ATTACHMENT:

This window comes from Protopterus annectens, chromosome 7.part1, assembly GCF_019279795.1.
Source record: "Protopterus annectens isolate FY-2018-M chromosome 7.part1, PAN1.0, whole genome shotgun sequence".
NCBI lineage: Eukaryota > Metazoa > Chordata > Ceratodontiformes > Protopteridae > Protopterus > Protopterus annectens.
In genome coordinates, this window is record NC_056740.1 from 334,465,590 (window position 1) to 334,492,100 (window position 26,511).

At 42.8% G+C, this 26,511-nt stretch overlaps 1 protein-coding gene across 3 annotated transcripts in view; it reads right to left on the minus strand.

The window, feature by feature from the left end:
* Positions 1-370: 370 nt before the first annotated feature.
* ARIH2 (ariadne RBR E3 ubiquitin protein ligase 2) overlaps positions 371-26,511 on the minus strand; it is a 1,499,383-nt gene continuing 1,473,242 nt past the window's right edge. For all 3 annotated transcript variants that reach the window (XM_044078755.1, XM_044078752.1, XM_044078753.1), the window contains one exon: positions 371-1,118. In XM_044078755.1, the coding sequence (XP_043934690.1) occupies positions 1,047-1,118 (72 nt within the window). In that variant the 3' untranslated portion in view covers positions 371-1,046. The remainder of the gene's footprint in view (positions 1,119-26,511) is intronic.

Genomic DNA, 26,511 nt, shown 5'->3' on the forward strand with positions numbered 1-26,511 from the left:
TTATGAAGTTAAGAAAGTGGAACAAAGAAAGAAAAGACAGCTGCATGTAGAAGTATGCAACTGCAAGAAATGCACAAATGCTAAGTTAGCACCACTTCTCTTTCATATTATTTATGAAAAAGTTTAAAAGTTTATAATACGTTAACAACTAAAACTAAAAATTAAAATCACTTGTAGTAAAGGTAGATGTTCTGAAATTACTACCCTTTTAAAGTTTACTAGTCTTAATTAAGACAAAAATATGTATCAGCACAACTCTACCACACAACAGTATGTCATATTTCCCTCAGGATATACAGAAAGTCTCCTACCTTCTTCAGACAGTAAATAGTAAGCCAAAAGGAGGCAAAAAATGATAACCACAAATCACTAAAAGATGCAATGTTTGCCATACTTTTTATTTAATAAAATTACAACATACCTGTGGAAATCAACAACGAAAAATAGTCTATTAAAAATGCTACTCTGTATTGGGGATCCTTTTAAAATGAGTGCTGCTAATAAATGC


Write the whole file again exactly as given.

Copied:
This window comes from Protopterus annectens, chromosome 7.part1, assembly GCF_019279795.1.
Source record: "Protopterus annectens isolate FY-2018-M chromosome 7.part1, PAN1.0, whole genome shotgun sequence".
NCBI lineage: Eukaryota > Metazoa > Chordata > Ceratodontiformes > Protopteridae > Protopterus > Protopterus annectens.
In genome coordinates, this window is record NC_056740.1 from 334,465,590 (window position 1) to 334,492,100 (window position 26,511).

At 42.8% G+C, this 26,511-nt stretch overlaps 1 protein-coding gene across 3 annotated transcripts in view; it reads right to left on the minus strand.

The window, feature by feature from the left end:
* Positions 1-370: 370 nt before the first annotated feature.
* ARIH2 (ariadne RBR E3 ubiquitin protein ligase 2) overlaps positions 371-26,511 on the minus strand; it is a 1,499,383-nt gene continuing 1,473,242 nt past the window's right edge. For all 3 annotated transcript variants that reach the window (XM_044078755.1, XM_044078752.1, XM_044078753.1), the window contains one exon: positions 371-1,118. In XM_044078755.1, the coding sequence (XP_043934690.1) occupies positions 1,047-1,118 (72 nt within the window). In that variant the 3' untranslated portion in view covers positions 371-1,046. The remainder of the gene's footprint in view (positions 1,119-26,511) is intronic.

Genomic DNA, 26,511 nt, shown 5'->3' on the forward strand with positions numbered 1-26,511 from the left:
TTATGAAGTTAAGAAAGTGGAACAAAGAAAGAAAAGACAGCTGCATGTAGAAGTATGCAACTGCAAGAAATGCACAAATGCTAAGTTAGCACCACTTCTCTTTCATATTATTTATGAAAAAGTTTAAAAGTTTATAATACGTTAACAACTAAAACTAAAAATTAAAATCACTTGTAGTAAAGGTAGATGTTCTGAAATTACTACCCTTTTAAAGTTTACTAGTCTTAATTAAGACAAAAATATGTATCAGCACAACTCTACCACACAACAGTATGTCATATTTCCCTCAGGATATACAGAAAGTCTCCTACCTTCTTCAGACAGTAAATAGTAAGCCAAAAGGAGGCAAAAAATGATAACCACAAATCACTAAAAGATGCAATGTTTGCCATACTTTTTATTTAATAAAATTACAACATACCTGTGGAAATCAACAACGAAAAATAGTCTATTAAAAATGCTACTCTGTATTGGGGATCCTTTTAAAATGAGTGCTGCTAATAAATGC